The Incarcerated InkWell

Federal Inmate in a Canadian Prison with a Life Sentence writes about prison life

Bend Over and Show Me Your Lobster

If there is one thing that all prisoners agree on it?s that prison sucks. And so it should. When a person plays so wickedly that they get ordered out of the (gene) pool, they should hardly expect a free trip to Disneyland. That?s why, even in a humanitarian country like Canada, prison is no petting zoo. The hours of cell lockup where the sound of your own thoughts drowns out all others; the months that turn into years, while the world you knew forgets your name; the loss of dignity when treated like meat by prison guards; the constant anxiety that every day holds a life-threatening catastrophe: that?s prison. It?s enough to test your sense of humour.

Then something will happen to confirm that you are still part of the human race. Like the day Jacky Wang decided that his fresh fifteen-year-sentence shouldn?t derail long standing birthday traditions. Where Jacky comes from, birthdays are a really big deal. His good luck in the following year depends on eating fresh lobster and drinking exactly one ounce of premium whiskey on his birthday. He claims it?s been that way since he broke from the nipple. So, in the fashion of someone who ?just doesn?t get it?, Jacky got on the phone, and made arrangements. He had the foresight to have already booked a Private Family (conjugal) visit on his lucky day. That only left his wife to stop at the vendors, then a quick dip into Superstore?s lobster tank on her dash to the prison. Evidently, Jackie?s Feng Shui demanded fresh lobster.

If you?ve never been a visitor to a medium-security federal penitentiary, the first thing that strikes you is the in-your-face security presence. Razor wire, a twelve-foot double fence, armed guards, and bold warning signs are only the entr?e. Then you enter the gate house, where you face metal detectors, ion scanners, x-ray machines, drug sniffing dogs, and guards trained in the fine art of ?pat down? searches ? what we used to call ?getting felt up?, back in high school. Finally, if any of those ?non-intrusive? search techniques raise the slightest suspicion, you may be invited to participate in a more intimate experience. A regulation strip search includes removing all of your clothing, baring your mouth like a horse at auction, and presenting the soles of your feet for inspection. Then, the main event: ?Bend over and spread ?em.? It makes you wonder why anyone would ever come here as a visitor, never mind with a mini-bottle of rye in her bra, and a live lobster strapped to her back like wee Willie Shoemaker.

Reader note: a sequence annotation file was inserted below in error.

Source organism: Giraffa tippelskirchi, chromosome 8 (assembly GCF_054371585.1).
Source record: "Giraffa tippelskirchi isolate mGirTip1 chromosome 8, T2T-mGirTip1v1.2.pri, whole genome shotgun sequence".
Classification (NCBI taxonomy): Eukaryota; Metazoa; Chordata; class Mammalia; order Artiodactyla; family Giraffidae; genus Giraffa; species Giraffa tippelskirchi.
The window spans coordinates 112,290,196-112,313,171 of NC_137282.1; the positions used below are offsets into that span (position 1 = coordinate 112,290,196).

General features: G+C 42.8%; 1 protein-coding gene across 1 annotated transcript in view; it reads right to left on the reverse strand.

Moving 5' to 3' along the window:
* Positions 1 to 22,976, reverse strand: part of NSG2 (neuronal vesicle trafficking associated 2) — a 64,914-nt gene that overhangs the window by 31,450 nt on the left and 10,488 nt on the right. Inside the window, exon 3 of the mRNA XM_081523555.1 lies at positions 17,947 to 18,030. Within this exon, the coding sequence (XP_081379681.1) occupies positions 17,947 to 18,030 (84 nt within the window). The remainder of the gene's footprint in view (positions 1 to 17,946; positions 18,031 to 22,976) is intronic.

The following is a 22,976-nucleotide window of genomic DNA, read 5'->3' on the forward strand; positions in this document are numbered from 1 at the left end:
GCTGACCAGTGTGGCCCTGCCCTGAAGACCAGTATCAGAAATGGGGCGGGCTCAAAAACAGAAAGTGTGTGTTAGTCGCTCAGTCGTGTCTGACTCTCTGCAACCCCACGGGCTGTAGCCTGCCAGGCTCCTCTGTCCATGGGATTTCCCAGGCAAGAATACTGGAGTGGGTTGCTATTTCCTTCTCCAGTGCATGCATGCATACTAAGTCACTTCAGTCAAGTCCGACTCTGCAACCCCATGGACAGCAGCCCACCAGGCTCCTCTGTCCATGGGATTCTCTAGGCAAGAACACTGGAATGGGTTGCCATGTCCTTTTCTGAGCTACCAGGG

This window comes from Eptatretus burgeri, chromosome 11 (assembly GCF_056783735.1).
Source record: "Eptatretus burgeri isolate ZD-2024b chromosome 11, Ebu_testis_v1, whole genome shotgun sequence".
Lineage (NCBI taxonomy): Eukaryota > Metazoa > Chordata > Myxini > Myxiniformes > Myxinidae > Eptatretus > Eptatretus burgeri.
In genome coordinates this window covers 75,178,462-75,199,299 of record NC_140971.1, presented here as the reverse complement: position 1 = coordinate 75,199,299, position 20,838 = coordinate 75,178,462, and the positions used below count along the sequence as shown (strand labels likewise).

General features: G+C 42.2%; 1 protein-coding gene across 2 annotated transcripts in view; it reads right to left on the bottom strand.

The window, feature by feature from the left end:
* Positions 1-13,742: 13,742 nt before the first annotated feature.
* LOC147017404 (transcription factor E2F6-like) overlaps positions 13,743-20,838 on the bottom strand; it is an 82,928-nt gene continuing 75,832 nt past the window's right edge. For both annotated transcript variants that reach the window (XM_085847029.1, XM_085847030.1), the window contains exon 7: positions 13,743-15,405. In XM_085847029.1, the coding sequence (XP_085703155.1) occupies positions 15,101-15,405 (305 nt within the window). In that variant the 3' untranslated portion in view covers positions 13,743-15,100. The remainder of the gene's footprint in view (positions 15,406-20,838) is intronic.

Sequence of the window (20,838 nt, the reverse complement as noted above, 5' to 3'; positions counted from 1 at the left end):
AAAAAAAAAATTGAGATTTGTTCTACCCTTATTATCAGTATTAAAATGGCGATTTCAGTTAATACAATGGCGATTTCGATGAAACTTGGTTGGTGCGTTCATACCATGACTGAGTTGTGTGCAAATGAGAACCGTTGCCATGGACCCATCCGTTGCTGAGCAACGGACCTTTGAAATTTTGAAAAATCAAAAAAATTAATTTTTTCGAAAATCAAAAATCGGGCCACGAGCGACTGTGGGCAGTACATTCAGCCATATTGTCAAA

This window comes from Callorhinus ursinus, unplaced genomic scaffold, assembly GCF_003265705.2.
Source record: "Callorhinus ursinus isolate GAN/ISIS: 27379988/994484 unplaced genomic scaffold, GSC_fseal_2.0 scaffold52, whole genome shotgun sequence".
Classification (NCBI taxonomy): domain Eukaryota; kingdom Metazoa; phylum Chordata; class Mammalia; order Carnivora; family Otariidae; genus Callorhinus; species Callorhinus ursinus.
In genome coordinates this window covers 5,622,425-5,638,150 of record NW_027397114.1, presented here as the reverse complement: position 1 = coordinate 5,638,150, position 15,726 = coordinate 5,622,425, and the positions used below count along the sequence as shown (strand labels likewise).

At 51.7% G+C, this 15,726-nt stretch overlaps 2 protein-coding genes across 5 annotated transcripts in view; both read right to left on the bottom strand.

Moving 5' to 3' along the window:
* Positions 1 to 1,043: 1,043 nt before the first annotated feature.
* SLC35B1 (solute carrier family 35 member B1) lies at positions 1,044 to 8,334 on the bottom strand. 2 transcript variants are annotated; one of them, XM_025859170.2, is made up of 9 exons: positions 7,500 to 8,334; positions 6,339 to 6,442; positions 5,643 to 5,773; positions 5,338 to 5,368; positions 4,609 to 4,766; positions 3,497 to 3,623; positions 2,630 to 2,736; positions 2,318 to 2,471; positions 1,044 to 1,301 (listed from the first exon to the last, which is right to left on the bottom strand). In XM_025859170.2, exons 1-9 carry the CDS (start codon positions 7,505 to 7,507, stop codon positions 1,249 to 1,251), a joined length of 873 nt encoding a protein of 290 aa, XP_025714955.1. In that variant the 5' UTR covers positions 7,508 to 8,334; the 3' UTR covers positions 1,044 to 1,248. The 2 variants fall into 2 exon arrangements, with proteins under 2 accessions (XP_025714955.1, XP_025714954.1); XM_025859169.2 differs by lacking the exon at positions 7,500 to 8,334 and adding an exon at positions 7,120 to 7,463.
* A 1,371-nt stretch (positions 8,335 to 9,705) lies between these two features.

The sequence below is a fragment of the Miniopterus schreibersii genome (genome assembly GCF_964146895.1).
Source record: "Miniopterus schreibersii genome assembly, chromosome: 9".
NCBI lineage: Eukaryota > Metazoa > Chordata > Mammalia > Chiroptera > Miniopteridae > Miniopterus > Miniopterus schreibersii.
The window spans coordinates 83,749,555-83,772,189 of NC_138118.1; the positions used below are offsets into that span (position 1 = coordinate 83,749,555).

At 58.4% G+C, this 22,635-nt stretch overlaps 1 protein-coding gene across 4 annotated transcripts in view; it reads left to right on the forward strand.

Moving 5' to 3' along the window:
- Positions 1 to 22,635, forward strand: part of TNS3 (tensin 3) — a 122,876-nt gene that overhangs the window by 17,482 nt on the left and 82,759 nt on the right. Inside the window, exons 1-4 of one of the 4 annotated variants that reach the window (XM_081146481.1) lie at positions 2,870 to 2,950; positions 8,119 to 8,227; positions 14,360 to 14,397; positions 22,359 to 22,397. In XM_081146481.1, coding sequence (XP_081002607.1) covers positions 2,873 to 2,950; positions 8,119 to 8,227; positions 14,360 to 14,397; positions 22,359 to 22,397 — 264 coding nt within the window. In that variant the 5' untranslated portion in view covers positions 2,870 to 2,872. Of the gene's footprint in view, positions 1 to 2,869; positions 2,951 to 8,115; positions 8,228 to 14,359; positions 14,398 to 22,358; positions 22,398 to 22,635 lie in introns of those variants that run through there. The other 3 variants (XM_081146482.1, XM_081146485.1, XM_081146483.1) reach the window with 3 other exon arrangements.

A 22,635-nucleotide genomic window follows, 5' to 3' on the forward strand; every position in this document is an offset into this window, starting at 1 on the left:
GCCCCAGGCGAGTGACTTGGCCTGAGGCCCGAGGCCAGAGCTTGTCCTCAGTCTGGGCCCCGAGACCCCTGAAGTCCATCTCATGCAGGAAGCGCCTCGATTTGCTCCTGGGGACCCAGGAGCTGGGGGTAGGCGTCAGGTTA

The call-out time for Private Family Visits (PFV?s) is 2:30. Jacky sat in his cell and waited. By 3:15, he started pacing the tier. At 3:45, he used the tier phone to call home. No answer. Ten minutes later, his name came over the P.A. system: ?Wang, report to the 1st floor Correctional Manager?s office.? Not good. The Correctional Manager is in charge of visiting. As Jackie walked off the tier, you could see the nerves jumping under his skin, like little kernels of popcorn under heat. I truly felt for him. PFV?s are one of the greatest privileges afforded to prisoners in the federal system. Those that qualify to participate in them usually count the days until the next one. They are an opportunity for a prisoner to eat a meal with their family, fall asleep in the arms of someone who loves them, and engage in the types of normal human activities they took for granted on the outside. The thought of your PFV being cancelled for any reason is almost more than the psyche can take. When Jackie left the tier to receive what could only be bad news, my heart travelled with the likeable little Asian.

We were locked down for our regular 4:00 count before Jackie returned to the tier. When our doors opened a half-hour later, I wandered over to his cell to find out what had happened. His door was locked. The cell was dark. Looking through the 4 x 16 inch cell-door window, I saw him lying face-down on his bunk with a pillow pulled over his head. That?s when Tiny Tim told me what had happened. Not knowing whether to laugh or cry, I settled for a smirk. After eighteen years in the loony-bin of prison I thought I had seen everything. But the day Jackie Wang?s wife got pinched muling a contraband lobster felt like a loss of innocence. I knew that nothing would ever surprise me again. It?s too bad that it cost them a four-month suspension of open visits. But there is one rule that all prisoners know: you do the crime, you do the time. Better luck next year Jackie.

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